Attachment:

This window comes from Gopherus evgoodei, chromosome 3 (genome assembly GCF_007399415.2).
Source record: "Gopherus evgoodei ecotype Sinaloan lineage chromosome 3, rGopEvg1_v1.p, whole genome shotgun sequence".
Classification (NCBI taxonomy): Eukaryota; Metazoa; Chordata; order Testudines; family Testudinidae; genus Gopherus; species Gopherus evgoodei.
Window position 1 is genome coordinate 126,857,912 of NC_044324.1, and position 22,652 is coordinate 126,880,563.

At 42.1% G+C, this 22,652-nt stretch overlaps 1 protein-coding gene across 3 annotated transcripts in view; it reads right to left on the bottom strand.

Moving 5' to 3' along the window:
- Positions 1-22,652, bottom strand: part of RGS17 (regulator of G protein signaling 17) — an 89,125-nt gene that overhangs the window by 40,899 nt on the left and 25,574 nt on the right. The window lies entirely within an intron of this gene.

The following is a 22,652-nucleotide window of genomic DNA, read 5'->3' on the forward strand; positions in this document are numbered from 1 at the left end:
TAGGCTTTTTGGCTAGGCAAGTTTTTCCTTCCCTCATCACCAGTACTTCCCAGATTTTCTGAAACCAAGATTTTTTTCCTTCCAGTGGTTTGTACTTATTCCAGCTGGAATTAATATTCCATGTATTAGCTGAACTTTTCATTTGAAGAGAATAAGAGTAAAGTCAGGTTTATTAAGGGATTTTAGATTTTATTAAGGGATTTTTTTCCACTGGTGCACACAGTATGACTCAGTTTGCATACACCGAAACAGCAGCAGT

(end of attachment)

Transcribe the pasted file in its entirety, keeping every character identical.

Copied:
This window comes from Gopherus evgoodei, chromosome 3 (genome assembly GCF_007399415.2).
Source record: "Gopherus evgoodei ecotype Sinaloan lineage chromosome 3, rGopEvg1_v1.p, whole genome shotgun sequence".
Classification (NCBI taxonomy): Eukaryota; Metazoa; Chordata; order Testudines; family Testudinidae; genus Gopherus; species Gopherus evgoodei.
Window position 1 is genome coordinate 126,857,912 of NC_044324.1, and position 22,652 is coordinate 126,880,563.

At 42.1% G+C, this 22,652-nt stretch overlaps 1 protein-coding gene across 3 annotated transcripts in view; it reads right to left on the bottom strand.

Moving 5' to 3' along the window:
- Positions 1-22,652, bottom strand: part of RGS17 (regulator of G protein signaling 17) — an 89,125-nt gene that overhangs the window by 40,899 nt on the left and 25,574 nt on the right. The window lies entirely within an intron of this gene.

The following is a 22,652-nucleotide window of genomic DNA, read 5'->3' on the forward strand; positions in this document are numbered from 1 at the left end:
TAGGCTTTTTGGCTAGGCAAGTTTTTCCTTCCCTCATCACCAGTACTTCCCAGATTTTCTGAAACCAAGATTTTTTTCCTTCCAGTGGTTTGTACTTATTCCAGCTGGAATTAATATTCCATGTATTAGCTGAACTTTTCATTTGAAGAGAATAAGAGTAAAGTCAGGTTTATTAAGGGATTTTAGATTTTATTAAGGGATTTTTTTCCACTGGTGCACACAGTATGACTCAGTTTGCATACACCGAAACAGCAGCAGT